Household Cats Can Get Coronavirus, But Dogs Aren’t Very Susceptible: Study | Health News

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Cats can become infected with coronavirus, and kittens could have particularly severe reactions, but dogs and other animals are less likely to get the virus, according to a new study.

In the study published in the journal Science on Wednesday, researchers attempted to infect the animals by inserting the virus into their noses. They also put uninfected cats next to infected ones to test airborne transmission among felines.

The cats that caught the virus developed antibodies, according to the study. Kittens that were exposed developed “massive lesions” in their noses, wind pipes and lungs. Researchers found evidence that cats can, in fact, infect each other through respiratory droplets.

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NEW YORK, NY - MARCH 18: The ice skating rink at Rockefeller Center is empty as it sits closed in the wake of the Coronavirus, COVID19, outbreak on March 18, 2020 in New York City. Businesses continued to close days after bars and restaurants shuttered as authorities in New York weighed a "shelter-in-place" order for the entire city. (Photo by Victor J. Blue/Getty Images)

Like cats, ferrets are also highly susceptible to the virus, but dogs have only a low susceptibility, according to the study. Pigs, chickens and ducks are likely not susceptible to the virus at all.

Experts say that people with the virus should quarantine themselves to avoid exposing family members. The separation applies to their feline companions, too.

“What these data do provide is support for the recommendation that people who are with COVID-19 should be distancing themselves, not only from other household members but also from their household pets, so as not to transmit the virus to their pets, particularly to cats or other felines,” Daniel Kuritzkes, head of infectious diseases at Boston’s Brigham and Women’s Hospital told Reuters.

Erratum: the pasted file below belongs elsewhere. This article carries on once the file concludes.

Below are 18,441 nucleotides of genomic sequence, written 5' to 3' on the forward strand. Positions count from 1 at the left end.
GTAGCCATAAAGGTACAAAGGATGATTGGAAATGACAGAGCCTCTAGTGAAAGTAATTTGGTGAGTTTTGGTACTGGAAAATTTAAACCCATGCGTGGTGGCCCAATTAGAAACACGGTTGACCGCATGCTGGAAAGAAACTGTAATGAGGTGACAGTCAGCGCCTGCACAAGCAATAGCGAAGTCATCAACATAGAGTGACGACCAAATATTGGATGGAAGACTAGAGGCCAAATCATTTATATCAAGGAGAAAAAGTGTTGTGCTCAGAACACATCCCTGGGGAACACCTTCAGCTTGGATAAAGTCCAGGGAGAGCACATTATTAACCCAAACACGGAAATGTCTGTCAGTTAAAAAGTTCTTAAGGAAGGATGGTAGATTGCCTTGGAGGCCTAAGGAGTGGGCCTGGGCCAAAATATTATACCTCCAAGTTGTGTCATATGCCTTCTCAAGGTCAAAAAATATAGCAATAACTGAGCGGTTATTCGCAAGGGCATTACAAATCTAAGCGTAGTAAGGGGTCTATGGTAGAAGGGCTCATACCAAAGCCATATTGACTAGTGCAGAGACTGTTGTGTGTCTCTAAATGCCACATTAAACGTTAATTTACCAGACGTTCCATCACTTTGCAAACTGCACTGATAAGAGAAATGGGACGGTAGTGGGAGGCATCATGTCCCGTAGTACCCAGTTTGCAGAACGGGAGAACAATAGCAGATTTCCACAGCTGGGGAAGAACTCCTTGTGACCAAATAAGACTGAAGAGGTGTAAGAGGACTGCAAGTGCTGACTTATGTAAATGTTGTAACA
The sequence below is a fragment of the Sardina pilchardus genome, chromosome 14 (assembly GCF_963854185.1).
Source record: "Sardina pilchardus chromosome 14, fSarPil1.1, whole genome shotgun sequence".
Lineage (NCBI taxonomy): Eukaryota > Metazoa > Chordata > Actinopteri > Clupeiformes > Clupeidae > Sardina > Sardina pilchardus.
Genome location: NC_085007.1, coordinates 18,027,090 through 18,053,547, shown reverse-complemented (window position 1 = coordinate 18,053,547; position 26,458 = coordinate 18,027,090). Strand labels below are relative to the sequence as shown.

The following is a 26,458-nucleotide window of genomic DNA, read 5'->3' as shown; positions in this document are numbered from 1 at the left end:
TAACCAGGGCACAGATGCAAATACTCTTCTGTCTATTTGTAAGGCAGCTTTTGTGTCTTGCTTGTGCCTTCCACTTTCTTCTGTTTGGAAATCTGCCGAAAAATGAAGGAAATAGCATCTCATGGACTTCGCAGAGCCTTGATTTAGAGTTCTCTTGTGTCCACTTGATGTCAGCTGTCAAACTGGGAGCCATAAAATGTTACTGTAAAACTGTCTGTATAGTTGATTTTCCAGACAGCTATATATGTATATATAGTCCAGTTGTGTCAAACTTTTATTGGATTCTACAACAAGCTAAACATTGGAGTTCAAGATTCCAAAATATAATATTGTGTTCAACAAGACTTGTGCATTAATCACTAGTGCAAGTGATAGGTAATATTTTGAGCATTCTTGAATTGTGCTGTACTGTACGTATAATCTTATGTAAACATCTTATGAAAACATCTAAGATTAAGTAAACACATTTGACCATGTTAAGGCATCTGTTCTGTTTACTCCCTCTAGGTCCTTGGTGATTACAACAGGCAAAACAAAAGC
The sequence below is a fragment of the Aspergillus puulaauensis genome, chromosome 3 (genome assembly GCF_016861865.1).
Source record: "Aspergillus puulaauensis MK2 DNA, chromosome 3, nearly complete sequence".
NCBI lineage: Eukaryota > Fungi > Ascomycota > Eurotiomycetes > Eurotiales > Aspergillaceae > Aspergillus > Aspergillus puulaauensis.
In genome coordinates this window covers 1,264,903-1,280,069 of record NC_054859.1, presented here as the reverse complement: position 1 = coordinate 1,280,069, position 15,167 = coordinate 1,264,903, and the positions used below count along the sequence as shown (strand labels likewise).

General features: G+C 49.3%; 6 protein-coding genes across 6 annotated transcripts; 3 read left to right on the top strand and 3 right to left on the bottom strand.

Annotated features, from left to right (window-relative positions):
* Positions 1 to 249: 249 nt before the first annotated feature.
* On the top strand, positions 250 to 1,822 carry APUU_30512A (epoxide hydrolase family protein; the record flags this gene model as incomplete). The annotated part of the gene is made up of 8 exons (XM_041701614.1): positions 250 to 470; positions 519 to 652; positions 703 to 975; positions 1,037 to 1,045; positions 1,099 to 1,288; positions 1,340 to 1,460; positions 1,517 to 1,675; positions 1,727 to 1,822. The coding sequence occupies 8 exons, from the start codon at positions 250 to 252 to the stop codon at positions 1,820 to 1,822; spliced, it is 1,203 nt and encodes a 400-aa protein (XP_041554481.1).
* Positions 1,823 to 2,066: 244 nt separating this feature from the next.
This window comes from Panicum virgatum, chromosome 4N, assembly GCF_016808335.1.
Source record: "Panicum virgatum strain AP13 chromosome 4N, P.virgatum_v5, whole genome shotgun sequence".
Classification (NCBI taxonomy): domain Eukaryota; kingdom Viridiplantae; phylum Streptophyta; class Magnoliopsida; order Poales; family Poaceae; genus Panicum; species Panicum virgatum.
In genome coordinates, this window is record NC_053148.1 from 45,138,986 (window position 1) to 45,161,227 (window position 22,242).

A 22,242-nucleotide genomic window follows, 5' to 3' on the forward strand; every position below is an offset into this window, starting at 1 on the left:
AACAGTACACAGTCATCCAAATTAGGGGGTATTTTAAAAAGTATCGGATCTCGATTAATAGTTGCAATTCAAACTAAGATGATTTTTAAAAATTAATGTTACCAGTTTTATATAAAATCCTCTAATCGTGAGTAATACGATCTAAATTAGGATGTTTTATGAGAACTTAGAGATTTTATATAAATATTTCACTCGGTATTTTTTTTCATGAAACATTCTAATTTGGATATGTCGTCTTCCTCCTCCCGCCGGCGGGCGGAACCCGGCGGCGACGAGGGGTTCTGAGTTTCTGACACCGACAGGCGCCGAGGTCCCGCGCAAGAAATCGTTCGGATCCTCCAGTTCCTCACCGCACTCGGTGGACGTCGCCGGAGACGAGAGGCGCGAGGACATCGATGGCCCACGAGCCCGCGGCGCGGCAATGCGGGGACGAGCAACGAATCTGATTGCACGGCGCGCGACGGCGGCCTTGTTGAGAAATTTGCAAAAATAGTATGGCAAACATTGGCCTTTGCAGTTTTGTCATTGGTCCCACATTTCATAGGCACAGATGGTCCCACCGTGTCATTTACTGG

And while humans can likely infect their pets, scientists don’t think pets play a role in transmitting the virus to humans in the U.S. The Department of Agriculture said in a statement that there is “no evidence that any person has been infected with COVID-19 in the U.S. by animals, including by pet dogs or cats.”

Scientists report that the coronavirus might have originated in bats, but it is possible that there was a different, intermediate host that passed it on to humans.

Maria Van Kerkhove, an epidemiologist with the World Health Organization, on Wednesday said the group is working with partner agencies to “look more in depth at the role of pets,” though they aren’t believed to play a major role in the transmission of the virus. She said WHO is aware of the virus in two dogs in Hong Kong, a cat in Belgium and a tiger at the Bronx Zoo in New York.

The female tiger at the Bronx Zoo became the first known animal in the U.S. to test positive for the virus earlier this week.

The tiger, called Nadia, along with six other big cats are believed to have been infected by a zoo employee who was not showing symptoms. The zoo said the animals showed a slight decrease in appetite, but they are expected to make a full recovery.

The Centers for Disease Control and Prevention says it hasn’t received any reports of pets in the U.S. catching the virus. If someone is sick with the coronavirus, the CDC recommends they limit contact with pets and other animals.



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